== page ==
Editor’s Note: This is part four of a four-part series on the Four Pillars of a Strong Tourism Community.Last time, I described the third pillar of a strong tourism economy, which is a community’s transportation system. Today’s column describes what it takes for a community with a vibrant tourism economy to break its dependency on the (sometimes fickle) leisure traveler. The fourth pillar of a vibrant, tourism economy is facilities.
One of my first official duties as executive director of the Durango Area Tourism Office (DATO) was to attend the Summer Retreat of the Colorado Association of Destination Marketing Organizations (CADMO) in Boulder.
At that retreat, I learned that communities all over Colorado are investing in business and cultural infrastructure for the purpose of attracting a different kind of visitor to their towns.
Right now, the overwhelming majority of visitors to Durango are comprised of the classic “leisure traveler,” that is, usually a family that comes to Southwest Colorado for vacation fun. They come and go as they please, altering their plans depending on the weather or whim of any one member of the family.
Their length of stay is wholly dependent upon what attraction they intend on pursuing the next day. Generally speaking, since we are primarily a “drive market,” most of these visitors come from the great state of Texas, the second largest state (in terms of population) in the United States, and mostly to escape the sweltering heat during the summer months.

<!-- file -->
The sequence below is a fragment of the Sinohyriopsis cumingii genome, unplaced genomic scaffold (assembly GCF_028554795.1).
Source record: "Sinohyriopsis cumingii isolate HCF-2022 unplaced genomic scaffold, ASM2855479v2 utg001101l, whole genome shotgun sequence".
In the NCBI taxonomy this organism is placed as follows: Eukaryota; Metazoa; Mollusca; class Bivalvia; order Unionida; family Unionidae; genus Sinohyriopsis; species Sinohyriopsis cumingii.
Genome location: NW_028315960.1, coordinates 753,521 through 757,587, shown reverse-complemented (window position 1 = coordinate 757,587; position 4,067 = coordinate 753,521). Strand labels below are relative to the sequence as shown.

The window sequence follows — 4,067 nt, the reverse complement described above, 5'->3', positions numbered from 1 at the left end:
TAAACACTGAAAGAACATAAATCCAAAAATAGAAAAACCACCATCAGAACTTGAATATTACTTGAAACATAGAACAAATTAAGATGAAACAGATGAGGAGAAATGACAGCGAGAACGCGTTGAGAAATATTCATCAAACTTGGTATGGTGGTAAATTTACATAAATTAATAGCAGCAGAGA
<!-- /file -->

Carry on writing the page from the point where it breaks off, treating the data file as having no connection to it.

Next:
But there is another kind of traveler, one with a specific purpose, who would come to Durango to see a show or attend a business conference. This kind of traveler usually spends more money (or has his or her company pay for this trip and accommodations), has a specific itinerary already established for him or her, and rarely deviates from their established schedule.
The event and business meeting industry is alive and well throughout the United States, and over the top in places like Denver.
Denver, where the lodgers tax is 10.75 percent (Durango’s is 2 percent) and which maintains an occupancy rate of 85 percent year-round, had to reschedule or adjust venues for no less that 20 business conferences to accommodate the behemoth Outdoor Retailer semi-annual conference which left Utah to come to Colorado.
Denver, which will also be hosting the world’s largest international travel trade show this May, will soon be getting competition from none other than its former little sister, Aurora, which is closer to Denver International Airport than Denver itself and which is now building more than one-half million square feet of meeting and convention space. In addition to the above, Boulder, Fort Collins, Greeley and Colorado Springs are investing in facilities that attract the leisure and business traveler alike.
Until we, as a community, make the decision that investing in our infrastructure is worth it, we will be left with the remnants of the visitor industry. We will be limited in our efforts to attract the vital and growing business meeting and performing arts business which so many others have realized is the key to an economically sustainable future.
Contact Durango Area Tourism Office Executive Director Frank Lockwood at email@example.com.